If we want to try in any fashion to keep lift operators and wait staff and teachers and ambulance drivers and the guy that tunes your skis “just so,” then we need to create serious workforce housing. We need to do that first. Does the area at the Junction need a multi-star hotel and restaurant? That would be terrific for travelers and tourists and families that come to visit. But if we don’t address the workforce housing first — there won’t be anyone to make the beds or make the salads.

We can do hard things. Renegotiate the contract. Prioritize critical needs. Critical needs. Make them get solved first — before the shiny stuff can happen. Period. I mean imagine if we created workforce housing for the workforce that would eventually be building the hotel or working in it. There has to be a smart ethical way to make that happen and that still benefits the developer.

Do we need an entry statement to town? To our greater Summit County — gateway to recreation and arts? Hell yes. Somebody commission that — write some grants — but please, please, please get some real artists involved. Artists who understand how to create at that scope and have some history of other great projects. We have lots of campy public art. We need something with gravitas for this. I feel pretty certain the Utah Arts Council could help us. I know there are a number of solid philanthropists that would be excited to fund a smart project like this. You drive through that spaghetti mess of an intersection (we have no earthly idea when or if the state is gonna fix that) and then you would see … That Thing. And your blood pressure would go down and a peaceful easy feeling would remind you why we don’t honk car horns here. We simply do not need to honk.

For years I worked with a Townie guy who called Kimball Junction — The Junk. It was a cross between some hipster slang and an opinion on what was located “out there.” I still have that ear worm on days when I don’t hit the lights right to sail easily through on my way onto or off of I-80. Stuck at The Junk.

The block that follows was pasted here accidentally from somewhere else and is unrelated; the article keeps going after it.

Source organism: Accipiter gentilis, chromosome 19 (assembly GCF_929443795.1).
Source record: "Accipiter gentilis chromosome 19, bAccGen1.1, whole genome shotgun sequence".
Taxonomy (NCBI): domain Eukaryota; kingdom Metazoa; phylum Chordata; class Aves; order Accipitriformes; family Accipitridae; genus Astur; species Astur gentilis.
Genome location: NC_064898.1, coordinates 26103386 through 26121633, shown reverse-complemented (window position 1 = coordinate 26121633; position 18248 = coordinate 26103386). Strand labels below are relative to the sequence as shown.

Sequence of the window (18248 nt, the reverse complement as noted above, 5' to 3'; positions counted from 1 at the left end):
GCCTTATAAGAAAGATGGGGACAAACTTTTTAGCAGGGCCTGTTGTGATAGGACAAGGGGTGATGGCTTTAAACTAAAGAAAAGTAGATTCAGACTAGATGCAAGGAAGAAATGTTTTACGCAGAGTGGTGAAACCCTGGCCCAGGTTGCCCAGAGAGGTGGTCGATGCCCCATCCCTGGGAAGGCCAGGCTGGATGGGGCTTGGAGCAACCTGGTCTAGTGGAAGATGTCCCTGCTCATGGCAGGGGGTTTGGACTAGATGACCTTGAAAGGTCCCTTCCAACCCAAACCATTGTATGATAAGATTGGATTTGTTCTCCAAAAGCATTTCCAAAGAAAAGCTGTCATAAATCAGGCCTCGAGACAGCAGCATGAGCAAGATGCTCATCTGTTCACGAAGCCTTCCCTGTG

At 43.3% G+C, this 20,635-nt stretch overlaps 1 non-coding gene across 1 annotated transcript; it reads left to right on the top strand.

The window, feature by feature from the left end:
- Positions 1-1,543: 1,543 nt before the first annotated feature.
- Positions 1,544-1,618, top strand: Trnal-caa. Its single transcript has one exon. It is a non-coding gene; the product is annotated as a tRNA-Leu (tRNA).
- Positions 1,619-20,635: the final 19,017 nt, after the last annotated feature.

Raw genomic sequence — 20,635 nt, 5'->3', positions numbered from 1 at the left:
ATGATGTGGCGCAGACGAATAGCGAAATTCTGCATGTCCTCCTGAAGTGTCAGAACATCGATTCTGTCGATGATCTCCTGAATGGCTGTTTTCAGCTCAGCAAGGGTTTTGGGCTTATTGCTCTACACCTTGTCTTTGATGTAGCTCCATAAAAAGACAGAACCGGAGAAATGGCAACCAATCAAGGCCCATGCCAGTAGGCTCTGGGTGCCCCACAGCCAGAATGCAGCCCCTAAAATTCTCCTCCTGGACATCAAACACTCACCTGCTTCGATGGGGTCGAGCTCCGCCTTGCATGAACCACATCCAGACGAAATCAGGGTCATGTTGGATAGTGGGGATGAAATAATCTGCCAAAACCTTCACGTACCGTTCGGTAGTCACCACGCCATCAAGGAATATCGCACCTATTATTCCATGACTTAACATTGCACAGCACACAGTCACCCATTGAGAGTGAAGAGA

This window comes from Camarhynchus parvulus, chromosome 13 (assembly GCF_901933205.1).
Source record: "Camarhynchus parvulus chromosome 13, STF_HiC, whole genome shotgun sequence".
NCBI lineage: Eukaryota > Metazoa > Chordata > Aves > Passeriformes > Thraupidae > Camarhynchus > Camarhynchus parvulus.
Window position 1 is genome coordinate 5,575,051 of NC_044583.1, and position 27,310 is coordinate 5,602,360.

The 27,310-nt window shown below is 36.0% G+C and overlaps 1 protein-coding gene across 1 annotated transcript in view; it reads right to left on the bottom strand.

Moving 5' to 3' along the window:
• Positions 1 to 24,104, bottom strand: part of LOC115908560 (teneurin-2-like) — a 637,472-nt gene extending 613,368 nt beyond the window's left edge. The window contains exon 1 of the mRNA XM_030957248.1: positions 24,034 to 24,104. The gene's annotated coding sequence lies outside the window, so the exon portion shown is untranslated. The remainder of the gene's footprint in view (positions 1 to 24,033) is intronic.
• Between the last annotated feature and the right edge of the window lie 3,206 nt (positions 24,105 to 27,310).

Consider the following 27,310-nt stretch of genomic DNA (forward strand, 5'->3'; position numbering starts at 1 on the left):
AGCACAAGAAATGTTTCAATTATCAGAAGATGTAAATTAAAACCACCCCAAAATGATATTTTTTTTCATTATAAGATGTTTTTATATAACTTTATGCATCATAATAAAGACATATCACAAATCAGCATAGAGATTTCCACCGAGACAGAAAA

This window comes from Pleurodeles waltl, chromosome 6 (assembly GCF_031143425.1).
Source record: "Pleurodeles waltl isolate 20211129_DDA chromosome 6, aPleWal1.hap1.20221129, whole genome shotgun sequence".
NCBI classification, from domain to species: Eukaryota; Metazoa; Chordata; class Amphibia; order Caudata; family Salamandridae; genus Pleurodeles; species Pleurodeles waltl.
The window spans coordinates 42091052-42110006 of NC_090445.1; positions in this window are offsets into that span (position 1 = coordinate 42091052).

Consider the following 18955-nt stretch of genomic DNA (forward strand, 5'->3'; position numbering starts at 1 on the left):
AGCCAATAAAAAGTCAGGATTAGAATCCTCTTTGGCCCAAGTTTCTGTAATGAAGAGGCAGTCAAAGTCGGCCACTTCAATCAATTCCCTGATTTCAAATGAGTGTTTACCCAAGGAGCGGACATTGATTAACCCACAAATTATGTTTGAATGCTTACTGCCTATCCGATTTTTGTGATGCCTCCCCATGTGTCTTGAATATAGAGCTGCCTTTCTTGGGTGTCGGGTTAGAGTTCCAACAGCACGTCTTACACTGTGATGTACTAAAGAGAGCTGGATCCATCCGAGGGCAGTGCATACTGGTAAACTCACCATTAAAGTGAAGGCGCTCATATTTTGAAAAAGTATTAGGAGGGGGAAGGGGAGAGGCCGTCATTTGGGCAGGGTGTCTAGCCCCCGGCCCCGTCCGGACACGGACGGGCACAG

So for now — let’s find a way to work with the landowner and create uses for that beautiful land that first will focus on the terrific humans already working here who would love to live here. Those humans we need to have living here for us all to survive. And let’s create real art together. Not overpass art but Art with a capital “A” that makes us swell up a bit with recognition and then whisper … we’re home.

Maybe we should have stopped approving things before all those units at Canyons Village were passed where hundreds of cars come and go all day and night and yet almost no one actually lives there. Just because we made mistakes in the past doesn’t mean we need to keep on making them.

Our county councilors have to weigh all this and try to come to a Solomon-like decision with landowners rights and the right to live in a place where we don’t knowingly add to congestion and the right to find affordable housing for the least among us, who are the glue for all of us.

I don’t have the answer but I know we need a new one, this Sunday in the Park…

Teri Orr is a former editor of The Park Record. She is the founder of the Park City Institute, which provides programming for the George S. and Dolores Doré Eccles Center for the Performing Arts. She has been a member of the TED community since 2007 and founded TEDxParkCity in 2009.


Freedom of faith follows Constitution

I have frequently been asked about the location and progress of the new Heber Valley Temple of the Church of Jesus Christ of Latter-day Saints. As a member of the Wasatch County Council, which is overseeing the process, I hope to address questions and provide a little background.